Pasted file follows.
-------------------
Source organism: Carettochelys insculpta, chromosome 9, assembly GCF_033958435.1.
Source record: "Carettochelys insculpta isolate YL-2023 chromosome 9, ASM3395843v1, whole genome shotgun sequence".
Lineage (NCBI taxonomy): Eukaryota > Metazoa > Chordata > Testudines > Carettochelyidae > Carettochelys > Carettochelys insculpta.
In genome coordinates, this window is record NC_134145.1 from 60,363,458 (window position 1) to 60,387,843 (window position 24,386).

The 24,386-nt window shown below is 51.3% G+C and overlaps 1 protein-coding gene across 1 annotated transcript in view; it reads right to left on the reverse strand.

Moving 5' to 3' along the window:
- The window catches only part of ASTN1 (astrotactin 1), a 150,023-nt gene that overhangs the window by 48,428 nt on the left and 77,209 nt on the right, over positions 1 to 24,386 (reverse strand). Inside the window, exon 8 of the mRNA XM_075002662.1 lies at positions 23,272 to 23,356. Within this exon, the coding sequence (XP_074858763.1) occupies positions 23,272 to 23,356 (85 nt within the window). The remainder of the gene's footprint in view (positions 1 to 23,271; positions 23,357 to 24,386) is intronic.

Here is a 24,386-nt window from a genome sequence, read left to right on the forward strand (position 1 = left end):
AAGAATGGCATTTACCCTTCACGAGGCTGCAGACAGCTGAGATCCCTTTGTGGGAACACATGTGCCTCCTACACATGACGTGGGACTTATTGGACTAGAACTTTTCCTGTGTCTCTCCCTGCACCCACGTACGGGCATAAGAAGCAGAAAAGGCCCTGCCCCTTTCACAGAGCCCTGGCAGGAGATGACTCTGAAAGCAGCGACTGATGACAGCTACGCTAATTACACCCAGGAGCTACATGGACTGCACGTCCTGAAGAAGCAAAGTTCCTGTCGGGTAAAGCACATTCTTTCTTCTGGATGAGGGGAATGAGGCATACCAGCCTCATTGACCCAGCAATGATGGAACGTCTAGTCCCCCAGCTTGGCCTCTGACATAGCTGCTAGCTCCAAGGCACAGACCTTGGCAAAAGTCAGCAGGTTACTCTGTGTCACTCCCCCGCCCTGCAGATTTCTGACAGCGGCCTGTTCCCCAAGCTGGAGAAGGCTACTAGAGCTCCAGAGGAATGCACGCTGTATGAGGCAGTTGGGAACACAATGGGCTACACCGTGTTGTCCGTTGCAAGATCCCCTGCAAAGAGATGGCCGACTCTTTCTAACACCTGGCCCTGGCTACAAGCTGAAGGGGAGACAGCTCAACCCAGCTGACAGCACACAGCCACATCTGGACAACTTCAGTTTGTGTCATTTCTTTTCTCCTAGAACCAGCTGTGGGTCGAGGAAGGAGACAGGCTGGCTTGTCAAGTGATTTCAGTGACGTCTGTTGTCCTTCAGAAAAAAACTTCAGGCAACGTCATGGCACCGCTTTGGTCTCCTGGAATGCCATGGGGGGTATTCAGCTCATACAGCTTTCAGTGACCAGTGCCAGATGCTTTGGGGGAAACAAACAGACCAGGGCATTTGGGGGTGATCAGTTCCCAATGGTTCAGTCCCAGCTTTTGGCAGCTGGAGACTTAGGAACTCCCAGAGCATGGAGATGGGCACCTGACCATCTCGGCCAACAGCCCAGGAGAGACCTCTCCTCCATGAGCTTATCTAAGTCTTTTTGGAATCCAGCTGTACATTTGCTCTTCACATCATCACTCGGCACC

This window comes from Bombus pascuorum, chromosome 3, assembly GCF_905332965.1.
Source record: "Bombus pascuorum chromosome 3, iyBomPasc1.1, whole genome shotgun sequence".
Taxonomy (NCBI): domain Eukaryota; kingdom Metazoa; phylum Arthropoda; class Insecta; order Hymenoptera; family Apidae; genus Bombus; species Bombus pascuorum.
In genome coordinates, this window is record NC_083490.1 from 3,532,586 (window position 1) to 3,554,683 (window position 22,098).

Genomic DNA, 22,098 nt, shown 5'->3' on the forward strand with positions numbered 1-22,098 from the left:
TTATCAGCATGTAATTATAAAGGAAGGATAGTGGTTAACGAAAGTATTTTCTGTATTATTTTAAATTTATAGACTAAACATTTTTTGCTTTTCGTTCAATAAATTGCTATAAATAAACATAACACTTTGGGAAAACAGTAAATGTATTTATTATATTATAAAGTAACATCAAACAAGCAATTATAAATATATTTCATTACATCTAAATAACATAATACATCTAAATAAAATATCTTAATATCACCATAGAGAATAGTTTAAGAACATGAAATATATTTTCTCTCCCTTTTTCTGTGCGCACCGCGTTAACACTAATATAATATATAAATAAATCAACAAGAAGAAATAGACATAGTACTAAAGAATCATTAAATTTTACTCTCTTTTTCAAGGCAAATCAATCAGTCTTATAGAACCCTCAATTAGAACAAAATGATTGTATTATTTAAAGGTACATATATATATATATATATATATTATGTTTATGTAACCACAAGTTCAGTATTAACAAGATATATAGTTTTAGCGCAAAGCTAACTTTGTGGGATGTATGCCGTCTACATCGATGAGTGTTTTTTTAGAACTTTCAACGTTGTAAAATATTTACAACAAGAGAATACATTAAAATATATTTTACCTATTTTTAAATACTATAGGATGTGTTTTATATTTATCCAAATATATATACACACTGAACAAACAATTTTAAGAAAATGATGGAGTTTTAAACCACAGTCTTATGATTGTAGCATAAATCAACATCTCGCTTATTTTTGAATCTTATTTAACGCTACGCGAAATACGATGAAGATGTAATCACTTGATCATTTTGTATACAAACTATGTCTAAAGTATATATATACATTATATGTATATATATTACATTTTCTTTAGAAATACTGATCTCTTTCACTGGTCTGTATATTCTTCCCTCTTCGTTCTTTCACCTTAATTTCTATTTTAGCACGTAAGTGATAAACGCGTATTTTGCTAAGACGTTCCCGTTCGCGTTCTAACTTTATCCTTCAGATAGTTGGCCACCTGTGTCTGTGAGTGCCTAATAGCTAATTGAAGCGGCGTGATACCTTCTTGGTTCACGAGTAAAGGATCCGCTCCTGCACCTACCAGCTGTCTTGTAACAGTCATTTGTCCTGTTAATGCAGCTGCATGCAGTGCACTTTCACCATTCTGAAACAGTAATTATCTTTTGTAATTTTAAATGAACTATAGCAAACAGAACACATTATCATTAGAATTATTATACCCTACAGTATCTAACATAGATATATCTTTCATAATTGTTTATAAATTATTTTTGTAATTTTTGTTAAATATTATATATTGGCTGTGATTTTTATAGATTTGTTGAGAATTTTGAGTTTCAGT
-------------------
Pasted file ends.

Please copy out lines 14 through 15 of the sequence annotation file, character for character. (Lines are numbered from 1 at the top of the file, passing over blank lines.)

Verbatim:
Genomic DNA, 22,098 nt, shown 5'->3' on the forward strand with positions numbered 1-22,098 from the left:
TTATCAGCATGTAATTATAAAGGAAGGATAGTGGTTAACGAAAGTATTTTCTGTATTATTTTAAATTTATAGACTAAACATTTTTTGCTTTTCGTTCAATAAATTGCTATAAATAAACATAACACTTTGGGAAAACAGTAAATGTATTTATTATATTATAAAGTAACATCAAACAAGCAATTATAAATATATTTCATTACATCTAAATAACATAATACATCTAAATAAAATATCTTAATATCACCATAGAGAATAGTTTAAGAACATGAAATATATTTTCTCTCCCTTTTTCTGTGCGCACCGCGTTAACACTAATATAATATATAAATAAATCAACAAGAAGAAATAGACATAGTACTAAAGAATCATTAAATTTTACTCTCTTTTTCAAGGCAAATCAATCAGTCTTATAGAACCCTCAATTAGAACAAAATGATTGTATTATTTAAAGGTACATATATATATATATATATATATTATGTTTATGTAACCACAAGTTCAGTATTAACAAGATATATAGTTTTAGCGCAAAGCTAACTTTGTGGGATGTATGCCGTCTACATCGATGAGTGTTTTTTTAGAACTTTCAACGTTGTAAAATATTTACAACAAGAGAATACATTAAAATATATTTTACCTATTTTTAAATACTATAGGATGTGTTTTATATTTATCCAAATATATATACACACTGAACAAACAATTTTAAGAAAATGATGGAGTTTTAAACCACAGTCTTATGATTGTAGCATAAATCAACATCTCGCTTATTTTTGAATCTTATTTAACGCTACGCGAAATACGATGAAGATGTAATCACTTGATCATTTTGTATACAAACTATGTCTAAAGTATATATATACATTATATGTATATATATTACATTTTCTTTAGAAATACTGATCTCTTTCACTGGTCTGTATATTCTTCCCTCTTCGTTCTTTCACCTTAATTTCTATTTTAGCACGTAAGTGATAAACGCGTATTTTGCTAAGACGTTCCCGTTCGCGTTCTAACTTTATCCTTCAGATAGTTGGCCACCTGTGTCTGTGAGTGCCTAATAGCTAATTGAAGCGGCGTGATACCTTCTTGGTTCACGAGTAAAGGATCCGCTCCTGCACCTACCAGCTGTCTTGTAACAGTCATTTGTCCTGTTAATGCAGCTGCATGCAGTGCACTTTCACCATTCTGAAACAGTAATTATCTTTTGTAATTTTAAATGAACTATAGCAAACAGAACACATTATCATTAGAATTATTATACCCTACAGTATCTAACATAGATATATCTTTCATAATTGTTTATAAATTATTTTTGTAATTTTTGTTAAATATTATATATTGGCTGTGATTTTTATAGATTTGTTGAGAATTTTGAGTTTCAGT